Sources Data for fiscal years 1981-88 are from 1988 Statlstlcal Yearbook of the lmmlgratlon and Natural-
                                     tzatlon Servtce (Aug 1989) Data on wlmgs forfwal     years 1989-W are from Refugee Admwlons and
                                     Resettlement POIICY,Congresstonal Research Setvlce (Mar 26, 1990)

                                     Upon admission, refugees resettle throughout the United States. They
                                     tend to be concentrated, however, in several states as a result of initial
                                     placement decisions that have stressed family reunification; the availa-
                                     bility of sponsors in only some areas; and secondary migration of refu-
                                     gees to areas where there are family, friends, or an established ethnic
                                     community. Figure 2 shows the approximate refugee populations in the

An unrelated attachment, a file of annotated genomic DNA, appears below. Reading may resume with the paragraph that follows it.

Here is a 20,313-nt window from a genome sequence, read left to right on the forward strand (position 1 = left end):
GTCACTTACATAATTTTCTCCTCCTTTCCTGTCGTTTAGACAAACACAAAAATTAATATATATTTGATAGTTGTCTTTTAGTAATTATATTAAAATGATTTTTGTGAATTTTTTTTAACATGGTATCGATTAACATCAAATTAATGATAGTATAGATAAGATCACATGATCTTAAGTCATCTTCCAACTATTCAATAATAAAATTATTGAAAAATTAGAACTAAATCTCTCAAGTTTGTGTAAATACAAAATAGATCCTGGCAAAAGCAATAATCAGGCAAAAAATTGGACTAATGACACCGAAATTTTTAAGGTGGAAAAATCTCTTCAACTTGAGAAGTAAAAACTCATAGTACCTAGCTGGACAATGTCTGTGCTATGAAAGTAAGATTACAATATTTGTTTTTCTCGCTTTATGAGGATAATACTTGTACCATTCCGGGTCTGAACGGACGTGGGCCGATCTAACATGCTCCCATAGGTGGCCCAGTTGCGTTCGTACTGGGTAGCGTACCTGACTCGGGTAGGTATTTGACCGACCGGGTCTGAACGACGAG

10 states in which the largest numbers of refugees resettle.

                                     Page 7                                                          GAO/HRKMC-106BR        Soviet Refugees
                        Refugees: Domestic Costs and Other Factors
                        That Affect Resettlement

                        The Refugee Act of 1980 authorized federal assistance to resettle refu-
Refugees Are Entitled   gees and to promote their self-sufficiency.* Financial assistance and ser-
to Financial            vices to these “fully funded” refugees are provided under cooperative
Assistance and          arrangements by either federal, state, and local governments or private
                        sector voluntary agencies (VOLAGS).Figure 3 traces the process though
Services                which federal, state, local, and private agencies work together to
                        resettle fully funded refugees.